Now your butternut squash and sweet potato can be vastly underrated but not here. They add to the soul of several dishes and spices, lifting them into the realms of the extraordinary. The blend is just so right with these dishes - the fire of the spice softened by the sweetness of the vegetables and rice becomes central to these one pots rather than just something that you pop the main event on top of. The only slight quibble would be the amount of fish in the fish curry.

Steve's Jerk Ribs (PS9.85) were marinated and grilled jerk pork ribs with honey barbecue glaze, sour orange chutney and Caribbean slaw with rice 'n' peas, sweet potato mash or sweet potato fries. It's a dish that's certainly never knowingly undersold and the meat could hardly wait to fall from the bone and the crispiness gave it a flavour to savour.

A couple of sides, each costing PS2.35, were cheesy jerk fries - and even they were spicy and plantain which is not a far cry from fried banana.

Puddings (PS4.85) were shared - a decent-sized slice of banana and toffee cheesecake with rum caramel sauce that's big on the topping - and Caymanas rum cake, warm golden mellow rum cake covered with rum caramel and vanilla ice cream. It gives rum such a good name as the liqueur oozed out.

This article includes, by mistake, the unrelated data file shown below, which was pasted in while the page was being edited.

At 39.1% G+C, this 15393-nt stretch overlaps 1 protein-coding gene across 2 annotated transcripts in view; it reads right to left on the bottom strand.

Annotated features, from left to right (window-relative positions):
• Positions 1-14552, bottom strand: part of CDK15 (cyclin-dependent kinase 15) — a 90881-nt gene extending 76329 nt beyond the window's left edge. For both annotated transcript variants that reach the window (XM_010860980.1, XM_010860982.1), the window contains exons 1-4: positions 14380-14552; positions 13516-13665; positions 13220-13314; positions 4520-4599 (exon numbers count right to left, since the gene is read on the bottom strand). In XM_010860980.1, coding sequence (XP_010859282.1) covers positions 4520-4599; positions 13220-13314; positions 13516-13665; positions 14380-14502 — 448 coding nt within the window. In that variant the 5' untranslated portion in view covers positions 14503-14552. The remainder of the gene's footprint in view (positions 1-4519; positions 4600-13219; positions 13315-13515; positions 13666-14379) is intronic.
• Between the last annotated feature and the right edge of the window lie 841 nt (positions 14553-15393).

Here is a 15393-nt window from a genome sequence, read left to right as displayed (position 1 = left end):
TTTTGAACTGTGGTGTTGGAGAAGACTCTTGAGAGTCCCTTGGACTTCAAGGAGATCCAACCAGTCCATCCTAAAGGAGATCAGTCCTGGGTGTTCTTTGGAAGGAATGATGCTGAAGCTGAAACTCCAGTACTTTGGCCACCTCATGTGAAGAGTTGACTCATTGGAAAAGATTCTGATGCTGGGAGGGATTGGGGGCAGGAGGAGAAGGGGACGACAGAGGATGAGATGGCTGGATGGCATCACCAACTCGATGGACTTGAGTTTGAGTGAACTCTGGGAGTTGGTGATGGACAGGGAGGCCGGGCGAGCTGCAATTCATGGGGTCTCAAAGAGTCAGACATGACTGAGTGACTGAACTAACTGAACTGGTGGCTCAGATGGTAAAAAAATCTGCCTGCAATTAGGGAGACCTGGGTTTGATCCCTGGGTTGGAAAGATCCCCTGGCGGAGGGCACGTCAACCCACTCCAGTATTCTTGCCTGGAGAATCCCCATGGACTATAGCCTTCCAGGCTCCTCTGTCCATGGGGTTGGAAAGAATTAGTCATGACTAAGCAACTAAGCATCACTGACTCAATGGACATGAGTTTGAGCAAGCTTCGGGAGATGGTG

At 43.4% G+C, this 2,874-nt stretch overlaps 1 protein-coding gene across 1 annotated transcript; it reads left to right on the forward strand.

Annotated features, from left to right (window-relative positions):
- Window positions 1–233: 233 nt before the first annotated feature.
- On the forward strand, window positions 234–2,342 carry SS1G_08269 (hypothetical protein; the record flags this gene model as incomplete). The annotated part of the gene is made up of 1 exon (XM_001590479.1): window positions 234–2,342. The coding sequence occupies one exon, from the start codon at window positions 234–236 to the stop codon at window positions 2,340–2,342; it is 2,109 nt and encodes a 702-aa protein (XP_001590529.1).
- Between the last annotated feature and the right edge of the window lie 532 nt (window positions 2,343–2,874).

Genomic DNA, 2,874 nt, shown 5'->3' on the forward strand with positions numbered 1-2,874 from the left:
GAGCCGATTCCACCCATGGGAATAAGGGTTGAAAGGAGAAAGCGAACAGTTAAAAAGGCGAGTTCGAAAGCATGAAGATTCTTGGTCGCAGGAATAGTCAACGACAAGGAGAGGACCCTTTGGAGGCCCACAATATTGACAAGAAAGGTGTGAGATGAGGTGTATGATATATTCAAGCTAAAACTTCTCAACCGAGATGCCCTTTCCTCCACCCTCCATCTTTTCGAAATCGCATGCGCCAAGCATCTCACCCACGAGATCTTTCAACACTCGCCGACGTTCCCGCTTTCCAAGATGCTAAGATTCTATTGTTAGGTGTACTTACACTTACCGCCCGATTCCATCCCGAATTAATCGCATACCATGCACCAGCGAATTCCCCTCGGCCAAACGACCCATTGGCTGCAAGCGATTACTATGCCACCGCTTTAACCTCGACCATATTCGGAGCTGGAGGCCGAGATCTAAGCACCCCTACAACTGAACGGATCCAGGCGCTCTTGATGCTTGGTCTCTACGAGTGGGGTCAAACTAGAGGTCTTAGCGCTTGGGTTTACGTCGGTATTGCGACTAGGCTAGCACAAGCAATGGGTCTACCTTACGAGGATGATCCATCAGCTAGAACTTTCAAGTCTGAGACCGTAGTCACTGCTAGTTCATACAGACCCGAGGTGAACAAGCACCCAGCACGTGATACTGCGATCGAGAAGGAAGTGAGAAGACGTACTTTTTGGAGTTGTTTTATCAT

All in all, a cracking night out.

The fire of the spice softened by the sweetness vegetables and rice becomes central to these one of the pots.

CAPTION(S):

A warm welcome greets diners at Turtle Bay, King Street, Huddersfield 101115BTURTLEBAY_08 A SIMON MORLEY

Caribbean fish curry

Jerk ribs at Turtle Bay

Goat curry at Turtle Bay in Huddersfield

Pulled pork salad at Turtle Bay
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Publication:Huddersfield Daily Examiner (Huddersfield, England)
Date:Nov 13, 2015
Words:1026